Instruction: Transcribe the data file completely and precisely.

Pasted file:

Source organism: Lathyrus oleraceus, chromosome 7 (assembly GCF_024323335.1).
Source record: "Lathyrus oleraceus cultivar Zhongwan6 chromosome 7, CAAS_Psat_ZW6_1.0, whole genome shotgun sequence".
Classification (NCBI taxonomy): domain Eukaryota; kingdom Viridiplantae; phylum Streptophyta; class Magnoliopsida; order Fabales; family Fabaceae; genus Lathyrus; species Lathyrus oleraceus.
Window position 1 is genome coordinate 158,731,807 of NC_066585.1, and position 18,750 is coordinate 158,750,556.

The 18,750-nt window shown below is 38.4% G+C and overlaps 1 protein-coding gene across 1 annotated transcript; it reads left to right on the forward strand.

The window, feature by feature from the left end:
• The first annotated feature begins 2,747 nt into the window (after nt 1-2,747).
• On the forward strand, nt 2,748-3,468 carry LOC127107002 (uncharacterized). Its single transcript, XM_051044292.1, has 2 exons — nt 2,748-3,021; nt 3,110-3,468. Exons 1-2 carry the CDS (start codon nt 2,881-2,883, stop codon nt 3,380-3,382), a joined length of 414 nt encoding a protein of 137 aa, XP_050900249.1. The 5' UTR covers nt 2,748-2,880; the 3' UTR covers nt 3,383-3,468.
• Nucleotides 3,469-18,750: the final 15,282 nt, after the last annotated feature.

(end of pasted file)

Source organism: Lathyrus oleraceus, chromosome 7 (assembly GCF_024323335.1).
Source record: "Lathyrus oleraceus cultivar Zhongwan6 chromosome 7, CAAS_Psat_ZW6_1.0, whole genome shotgun sequence".
Classification (NCBI taxonomy): domain Eukaryota; kingdom Viridiplantae; phylum Streptophyta; class Magnoliopsida; order Fabales; family Fabaceae; genus Lathyrus; species Lathyrus oleraceus.
Window position 1 is genome coordinate 158,731,807 of NC_066585.1, and position 18,750 is coordinate 158,750,556.

The 18,750-nt window shown below is 38.4% G+C and overlaps 1 protein-coding gene across 1 annotated transcript; it reads left to right on the forward strand.

The window, feature by feature from the left end:
• The first annotated feature begins 2,747 nt into the window (after nt 1-2,747).
• On the forward strand, nt 2,748-3,468 carry LOC127107002 (uncharacterized). Its single transcript, XM_051044292.1, has 2 exons — nt 2,748-3,021; nt 3,110-3,468. Exons 1-2 carry the CDS (start codon nt 2,881-2,883, stop codon nt 3,380-3,382), a joined length of 414 nt encoding a protein of 137 aa, XP_050900249.1. The 5' UTR covers nt 2,748-2,880; the 3' UTR covers nt 3,383-3,468.
• Nucleotides 3,469-18,750: the final 15,282 nt, after the last annotated feature.